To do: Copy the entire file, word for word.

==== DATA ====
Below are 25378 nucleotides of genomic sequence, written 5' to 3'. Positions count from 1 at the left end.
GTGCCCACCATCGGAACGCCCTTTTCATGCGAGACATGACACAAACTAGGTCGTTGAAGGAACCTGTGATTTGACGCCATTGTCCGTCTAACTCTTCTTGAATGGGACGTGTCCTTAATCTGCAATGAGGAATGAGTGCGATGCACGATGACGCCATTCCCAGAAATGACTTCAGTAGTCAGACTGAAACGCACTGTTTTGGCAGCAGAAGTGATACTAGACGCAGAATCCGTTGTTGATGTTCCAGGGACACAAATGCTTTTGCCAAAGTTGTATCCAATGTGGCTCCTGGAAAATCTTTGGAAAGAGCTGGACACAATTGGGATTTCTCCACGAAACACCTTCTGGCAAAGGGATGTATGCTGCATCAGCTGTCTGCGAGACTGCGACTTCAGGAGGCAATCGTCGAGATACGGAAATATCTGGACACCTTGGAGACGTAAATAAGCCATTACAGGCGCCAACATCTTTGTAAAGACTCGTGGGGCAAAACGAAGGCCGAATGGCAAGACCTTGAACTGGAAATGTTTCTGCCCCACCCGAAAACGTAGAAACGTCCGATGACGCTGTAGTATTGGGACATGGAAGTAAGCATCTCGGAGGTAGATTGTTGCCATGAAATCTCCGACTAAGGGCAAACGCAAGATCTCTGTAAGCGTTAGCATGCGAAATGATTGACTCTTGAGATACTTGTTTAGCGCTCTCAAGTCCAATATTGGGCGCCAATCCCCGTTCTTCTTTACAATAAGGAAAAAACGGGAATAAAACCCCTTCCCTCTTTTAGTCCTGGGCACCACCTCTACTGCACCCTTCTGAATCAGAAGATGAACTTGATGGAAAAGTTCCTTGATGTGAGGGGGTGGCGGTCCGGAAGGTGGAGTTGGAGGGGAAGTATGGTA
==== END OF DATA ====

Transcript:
Below are 25378 nucleotides of genomic sequence, written 5' to 3'. Positions count from 1 at the left end.
GTGCCCACCATCGGAACGCCCTTTTCATGCGAGACATGACACAAACTAGGTCGTTGAAGGAACCTGTGATTTGACGCCATTGTCCGTCTAACTCTTCTTGAATGGGACGTGTCCTTAATCTGCAATGAGGAATGAGTGCGATGCACGATGACGCCATTCCCAGAAATGACTTCAGTAGTCAGACTGAAACGCACTGTTTTGGCAGCAGAAGTGATACTAGACGCAGAATCCGTTGTTGATGTTCCAGGGACACAAATGCTTTTGCCAAAGTTGTATCCAATGTGGCTCCTGGAAAATCTTTGGAAAGAGCTGGACACAATTGGGATTTCTCCACGAAACACCTTCTGGCAAAGGGATGTATGCTGCATCAGCTGTCTGCGAGACTGCGACTTCAGGAGGCAATCGTCGAGATACGGAAATATCTGGACACCTTGGAGACGTAAATAAGCCATTACAGGCGCCAACATCTTTGTAAAGACTCGTGGGGCAAAACGAAGGCCGAATGGCAAGACCTTGAACTGGAAATGTTTCTGCCCCACCCGAAAACGTAGAAACGTCCGATGACGCTGTAGTATTGGGACATGGAAGTAAGCATCTCGGAGGTAGATTGTTGCCATGAAATCTCCGACTAAGGGCAAACGCAAGATCTCTGTAAGCGTTAGCATGCGAAATGATTGACTCTTGAGATACTTGTTTAGCGCTCTCAAGTCCAATATTGGGCGCCAATCCCCGTTCTTCTTTACAATAAGGAAAAAACGGGAATAAAACCCCTTCCCTCTTTTAGTCCTGGGCACCACCTCTACTGCACCCTTCTGAATCAGAAGATGAACTTGATGGAAAAGTTCCTTGATGTGAGGGGGTGGCGGTCCGGAAGGTGGAGTTGGAGGGGAAGTATGGTA